A CNBC reporter since 1990, Bob Pisani has reported on Wall Street and the stock market from the floor of the New York Stock Exchange for more than a decade. Pisani covered the real estate market for CNBC from 1990-1995, then moved on to cover corporate management issues before moving to the New York Stock Exchange in 1997.
He was nominated twice for a "CableACE Award"—in 1993 and 1995.
In 2013, he won Third Place in the National Headliner Awards in the Business and Consumer Reporting category for his documentary on the diamond business, "The Diamond Rush."
In 2014, Bob was honored with a Recognition Award from the Market Technicians Association for "steadfast efforts to integrate technical analysis into financial decision making, journalism and reporting."
Prior to joining CNBC, Pisani co-authored "Investing in Land: How to Be a Successful Developer." He and his father taught a course in real estate development at the Wharton School of Business at the University of Pennsylvania from 1987-1992. Pisani learned the real estate business from his father, Ralph Pisani, a retired real estate developer.
Follow Bob Pisani on Twitter @BobPisani.
Russia's RTS Index was the first global index to hit the correction stage (down 23 percent since hitting its recent high on June 2nd), but now the MSCI Emerging Markets Index (EEM in its ETF form) is also down double-digits since hitting its recent high on June 1st.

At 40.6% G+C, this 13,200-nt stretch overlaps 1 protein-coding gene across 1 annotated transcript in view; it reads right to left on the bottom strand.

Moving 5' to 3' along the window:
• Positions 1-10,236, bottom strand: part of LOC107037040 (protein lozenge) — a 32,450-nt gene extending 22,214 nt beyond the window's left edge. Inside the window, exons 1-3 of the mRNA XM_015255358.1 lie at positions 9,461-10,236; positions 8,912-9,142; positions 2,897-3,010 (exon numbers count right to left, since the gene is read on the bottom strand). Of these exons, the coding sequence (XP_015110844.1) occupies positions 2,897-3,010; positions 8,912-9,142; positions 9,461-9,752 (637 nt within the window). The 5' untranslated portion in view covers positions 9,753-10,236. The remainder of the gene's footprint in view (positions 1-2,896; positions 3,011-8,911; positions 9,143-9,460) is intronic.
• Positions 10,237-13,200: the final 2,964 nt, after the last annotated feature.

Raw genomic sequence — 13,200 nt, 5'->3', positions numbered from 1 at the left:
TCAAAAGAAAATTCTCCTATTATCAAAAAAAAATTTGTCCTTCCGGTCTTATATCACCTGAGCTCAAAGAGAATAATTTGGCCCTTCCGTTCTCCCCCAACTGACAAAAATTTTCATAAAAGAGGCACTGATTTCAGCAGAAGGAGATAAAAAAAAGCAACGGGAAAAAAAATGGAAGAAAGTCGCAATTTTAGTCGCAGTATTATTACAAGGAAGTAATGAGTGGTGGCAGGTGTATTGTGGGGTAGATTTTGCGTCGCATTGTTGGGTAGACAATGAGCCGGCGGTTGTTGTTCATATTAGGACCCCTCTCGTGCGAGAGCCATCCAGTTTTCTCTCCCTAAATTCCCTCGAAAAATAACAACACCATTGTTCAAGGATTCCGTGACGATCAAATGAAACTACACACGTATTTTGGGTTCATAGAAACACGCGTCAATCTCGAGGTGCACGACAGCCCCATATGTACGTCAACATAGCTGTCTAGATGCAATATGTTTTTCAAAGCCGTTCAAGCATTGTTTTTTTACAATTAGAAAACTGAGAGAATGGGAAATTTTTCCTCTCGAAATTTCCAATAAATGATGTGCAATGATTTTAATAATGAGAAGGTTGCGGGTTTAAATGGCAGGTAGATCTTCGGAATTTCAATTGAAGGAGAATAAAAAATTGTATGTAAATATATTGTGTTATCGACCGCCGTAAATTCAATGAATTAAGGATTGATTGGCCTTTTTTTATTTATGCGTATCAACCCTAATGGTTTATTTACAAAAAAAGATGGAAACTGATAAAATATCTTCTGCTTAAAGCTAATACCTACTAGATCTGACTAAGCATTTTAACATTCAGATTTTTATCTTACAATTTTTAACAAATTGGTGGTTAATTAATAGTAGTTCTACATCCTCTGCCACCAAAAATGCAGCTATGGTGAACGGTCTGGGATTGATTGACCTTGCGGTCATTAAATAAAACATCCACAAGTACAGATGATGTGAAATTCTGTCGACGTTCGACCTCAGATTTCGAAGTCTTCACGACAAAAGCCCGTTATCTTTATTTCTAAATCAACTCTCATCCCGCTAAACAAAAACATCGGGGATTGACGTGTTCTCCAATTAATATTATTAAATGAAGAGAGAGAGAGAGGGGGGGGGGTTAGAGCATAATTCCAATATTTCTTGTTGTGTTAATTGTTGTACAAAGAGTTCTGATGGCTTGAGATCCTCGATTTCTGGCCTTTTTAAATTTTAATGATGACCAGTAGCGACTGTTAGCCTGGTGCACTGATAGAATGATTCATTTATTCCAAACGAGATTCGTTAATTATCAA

Is the rally over for the year? Not likely, but there is good reason for a pause. The World Bank taking down global growth rates goes to the core argument of the bears: that the economic recovery (and earnings recovery) will not live up to expectations.
Stocks are weaker, the dollar is up, as the World Bank has cut its 2009 global growth forecast, saying the world economy will shrink 2.9 percent, worse than prior predictions of a decline of 1.7 percent, and noting that a retreat from emerging market investments will deepen poverty in less developed countries.
With no significant economic data and few earnings reports released today, futures are modestly higher on this quadruple witching Friday. While volume and volatility have continued to be seasonally light, traders expect a little pop at the open on the expiration day of stock and index futures and options.
Regulatory reform: little consensus on how much -or what kind- is needed. As the President unveils his financial regulatory reform proposal, Standard and Poors chose this morning to bluntly state that this was one of the reasons they lowered their ratings and outlook on 22 banks this morning:
Pimco's new chief investment officer may be starting to show signs of modest success, but it is a long road back.
Disney shares are trading at an all-time high, up nearly 45 percent over the past 12 months.
Oil has now broken below many Wall Street targets and look set to test the year's lows and beyond, before finding a bottom.